A few years ago, a gutsy doctor named Susan Black strode into the merciless mess of Kosovo. She went there as a volunteer expert to help expand medical services in refugee camps, assisted by her trusty translator, Faza, an ethnic Albanian. After traveling with Faza for six weeks, 12 hours a day, she toured a clinic in the divided town of Mitrovitche in northeast Kosovo, where her translator seemed to recognize the orthopedic surgeon, a Serb.
“All of a sudden, Faza says to me, ‘You don’t want to see this’; then he shoots this guy. In front of everybody,” Black told The Lowell Sun newspaper in late 1999 after returning to her practice in Massachusetts. “To try to get close to somebody and really feel you understand them. Then to see the hatred in their heart.”
It turns out that the surgeon, whose wounds were fatal, had been Faza’s neighbor. He had reported Faza and his family to Serb authorities on suspicion of some political offense and then pillaged their home after the family fled into hiding. Somewhere along the way, police killed Faza’s cousin. Dr. Black, who happens to be my family physician, told me that at the clinic, the surgeon was wearing one of Faza’s shirts, looted from the house. For the Albanian Kosovar, this was payback time. He was then whisked away by fellow Albanians at the scene.
Around the time I heard Dr. Black’s tale, I became familiar with another story from the former Yugoslavia’s ethnic wars. This was not a story of revenge, but of forgiveness. During one of many ethnic-cleansing sweeps in Bosnia, Serb soldiers stormed the home of a Croatian man and shot him dead in front of his wife and five children. The soldiers were openly discussing whom they should shoot next, when the mother raised her voice.
“You don’t understand. We’re Catholics, and some of my boys are future priests. We’re Christians; they are not going to get into revenge. I believe that they will learn and will teach me how to forgive,” she said. This vow of forbearance threw off the assailants. Instead of slaughtering mother and children, the soldiers merely expelled them as refugees. The story was told by one of the older boys, who indeed became a priest and took part in grass-roots efforts at interethnic dialogue and healing after the 1992-95 war in Bosnia.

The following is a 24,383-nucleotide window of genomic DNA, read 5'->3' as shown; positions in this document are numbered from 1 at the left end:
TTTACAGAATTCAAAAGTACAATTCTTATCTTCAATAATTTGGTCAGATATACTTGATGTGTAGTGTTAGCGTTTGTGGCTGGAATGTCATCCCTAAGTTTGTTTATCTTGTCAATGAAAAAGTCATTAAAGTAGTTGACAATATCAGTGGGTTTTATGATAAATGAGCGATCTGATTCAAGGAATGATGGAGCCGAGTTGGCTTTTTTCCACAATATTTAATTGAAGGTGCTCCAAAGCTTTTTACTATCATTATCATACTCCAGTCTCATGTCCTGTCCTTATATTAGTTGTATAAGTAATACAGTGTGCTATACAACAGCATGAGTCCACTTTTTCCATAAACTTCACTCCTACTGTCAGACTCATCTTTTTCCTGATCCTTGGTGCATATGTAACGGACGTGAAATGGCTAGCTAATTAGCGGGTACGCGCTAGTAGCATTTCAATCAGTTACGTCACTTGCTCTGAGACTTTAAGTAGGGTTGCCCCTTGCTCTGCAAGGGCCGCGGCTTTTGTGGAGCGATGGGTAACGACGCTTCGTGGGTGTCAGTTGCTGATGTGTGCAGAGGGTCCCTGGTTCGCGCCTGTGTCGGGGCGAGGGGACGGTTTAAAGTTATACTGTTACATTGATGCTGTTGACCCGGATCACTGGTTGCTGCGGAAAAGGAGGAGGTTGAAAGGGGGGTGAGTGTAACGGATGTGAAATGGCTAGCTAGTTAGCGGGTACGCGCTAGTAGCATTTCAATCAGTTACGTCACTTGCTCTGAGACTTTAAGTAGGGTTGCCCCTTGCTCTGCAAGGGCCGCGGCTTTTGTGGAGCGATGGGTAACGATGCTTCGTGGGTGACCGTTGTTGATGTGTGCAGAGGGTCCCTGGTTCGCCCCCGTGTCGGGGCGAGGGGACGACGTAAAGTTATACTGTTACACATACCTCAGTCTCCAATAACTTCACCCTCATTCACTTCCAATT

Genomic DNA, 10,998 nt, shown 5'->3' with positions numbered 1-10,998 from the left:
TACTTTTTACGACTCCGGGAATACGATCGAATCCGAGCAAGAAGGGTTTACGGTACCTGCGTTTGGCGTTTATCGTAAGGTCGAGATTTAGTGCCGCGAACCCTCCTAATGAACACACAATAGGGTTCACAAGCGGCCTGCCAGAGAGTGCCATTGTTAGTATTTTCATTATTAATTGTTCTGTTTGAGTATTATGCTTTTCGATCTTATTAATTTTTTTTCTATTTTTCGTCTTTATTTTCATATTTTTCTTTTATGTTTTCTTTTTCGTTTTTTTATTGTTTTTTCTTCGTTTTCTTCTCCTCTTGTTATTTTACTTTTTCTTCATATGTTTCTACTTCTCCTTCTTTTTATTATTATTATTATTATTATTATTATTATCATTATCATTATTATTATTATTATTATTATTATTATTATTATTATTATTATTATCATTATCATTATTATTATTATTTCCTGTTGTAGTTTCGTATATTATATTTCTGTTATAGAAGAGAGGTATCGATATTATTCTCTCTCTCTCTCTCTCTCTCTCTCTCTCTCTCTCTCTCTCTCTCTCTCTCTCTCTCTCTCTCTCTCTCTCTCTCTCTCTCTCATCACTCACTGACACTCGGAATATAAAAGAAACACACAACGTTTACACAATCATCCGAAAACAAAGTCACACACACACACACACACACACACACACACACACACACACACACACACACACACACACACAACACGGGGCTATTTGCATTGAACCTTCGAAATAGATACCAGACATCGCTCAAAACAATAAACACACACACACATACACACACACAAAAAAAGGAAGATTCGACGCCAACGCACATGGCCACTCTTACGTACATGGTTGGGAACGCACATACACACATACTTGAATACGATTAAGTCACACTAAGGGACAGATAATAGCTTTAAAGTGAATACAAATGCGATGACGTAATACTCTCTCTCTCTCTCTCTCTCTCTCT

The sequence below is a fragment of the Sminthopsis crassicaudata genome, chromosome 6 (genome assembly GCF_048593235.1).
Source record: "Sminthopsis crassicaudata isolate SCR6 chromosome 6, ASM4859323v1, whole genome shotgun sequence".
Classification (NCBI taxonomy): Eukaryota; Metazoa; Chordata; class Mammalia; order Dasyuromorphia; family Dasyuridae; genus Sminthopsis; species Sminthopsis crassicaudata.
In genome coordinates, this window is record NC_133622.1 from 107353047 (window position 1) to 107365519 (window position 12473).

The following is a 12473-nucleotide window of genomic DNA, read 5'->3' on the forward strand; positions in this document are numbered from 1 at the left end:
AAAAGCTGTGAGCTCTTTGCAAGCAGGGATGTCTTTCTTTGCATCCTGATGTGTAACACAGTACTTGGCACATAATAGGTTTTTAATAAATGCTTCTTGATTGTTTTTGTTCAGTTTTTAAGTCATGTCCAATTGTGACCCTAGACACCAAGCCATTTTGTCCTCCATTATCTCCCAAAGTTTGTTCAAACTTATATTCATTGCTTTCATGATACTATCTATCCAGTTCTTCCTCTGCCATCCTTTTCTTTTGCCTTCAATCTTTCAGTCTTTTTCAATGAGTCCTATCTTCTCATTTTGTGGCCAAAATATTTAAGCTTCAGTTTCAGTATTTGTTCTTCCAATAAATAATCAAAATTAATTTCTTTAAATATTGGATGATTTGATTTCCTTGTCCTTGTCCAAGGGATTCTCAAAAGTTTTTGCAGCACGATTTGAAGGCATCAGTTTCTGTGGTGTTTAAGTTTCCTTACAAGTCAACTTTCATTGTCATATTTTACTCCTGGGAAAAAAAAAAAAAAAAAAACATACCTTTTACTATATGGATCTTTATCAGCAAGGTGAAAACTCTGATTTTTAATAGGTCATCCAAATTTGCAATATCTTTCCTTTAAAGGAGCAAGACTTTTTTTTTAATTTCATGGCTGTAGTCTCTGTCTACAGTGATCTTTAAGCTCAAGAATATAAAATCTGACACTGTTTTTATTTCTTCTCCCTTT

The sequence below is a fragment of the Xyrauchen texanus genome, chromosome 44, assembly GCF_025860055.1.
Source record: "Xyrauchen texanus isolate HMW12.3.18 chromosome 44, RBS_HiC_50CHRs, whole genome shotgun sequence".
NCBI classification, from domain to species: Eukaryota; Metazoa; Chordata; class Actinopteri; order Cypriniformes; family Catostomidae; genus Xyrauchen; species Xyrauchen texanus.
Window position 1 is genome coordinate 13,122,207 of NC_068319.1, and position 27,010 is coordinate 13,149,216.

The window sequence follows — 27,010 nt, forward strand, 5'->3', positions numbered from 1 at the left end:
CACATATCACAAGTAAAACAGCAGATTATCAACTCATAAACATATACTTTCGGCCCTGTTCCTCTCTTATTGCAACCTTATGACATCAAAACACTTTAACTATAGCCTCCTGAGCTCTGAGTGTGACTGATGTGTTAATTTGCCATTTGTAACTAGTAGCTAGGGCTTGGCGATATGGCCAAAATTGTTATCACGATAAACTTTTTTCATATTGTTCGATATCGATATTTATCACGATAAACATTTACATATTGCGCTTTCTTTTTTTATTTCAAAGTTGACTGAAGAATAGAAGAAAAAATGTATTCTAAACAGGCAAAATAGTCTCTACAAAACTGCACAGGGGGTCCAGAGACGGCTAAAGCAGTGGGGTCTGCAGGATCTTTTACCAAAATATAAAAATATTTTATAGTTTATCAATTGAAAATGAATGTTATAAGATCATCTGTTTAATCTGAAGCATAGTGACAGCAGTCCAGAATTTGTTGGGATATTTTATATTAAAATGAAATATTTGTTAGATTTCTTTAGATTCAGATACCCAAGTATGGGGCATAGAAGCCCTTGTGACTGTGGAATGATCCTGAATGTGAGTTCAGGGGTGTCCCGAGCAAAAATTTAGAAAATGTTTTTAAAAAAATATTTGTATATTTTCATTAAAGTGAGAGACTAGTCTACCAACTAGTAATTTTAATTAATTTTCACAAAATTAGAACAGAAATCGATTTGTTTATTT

The first account, given by Black, is painfully illustrative of numerous conflicts that have surfaced since the cold war’s end. The old East-West rivalry is nothing to be nostalgic about, but at least it was amenable to negotiation and compromise, precisely because it was linked to material interests such as power and resources, which diplomats understand well. Many conflicts of the past decade or so are different, rooted less in tangible things than in the intangibles of religion, ethnicity and group identity.
Douglas Johnston, who commanded a nuclear submarine at age 27 and now works to resolve intergroup conflicts, was among the first to see the significance of identity-based conflicts. “These are the most intractable sources of conflict, and they are the sources with which conventional diplomacy is least suited to deal,” Johnston wrote in the 1994 collection Religion, the Missing Dimension of Statecraft, which he edited with Cynthia Sampson (Oxford Univ. Press). Besides ethnic cleansing, examples of identity-based antagonism include tribal genocide in Rwanda and the varieties of Islamic extremism.
The Croatian mother’s vow of forbearance was as emblematic as Faza’s moment of revenge, though it signifies something that is talked about far less in foreign-policy circles than the religious and ethnic wars. In a number of the world’s center-stage conflicts, forgiveness has made a quiet entrance, helping to repair long-sundered relationships in fractious societies.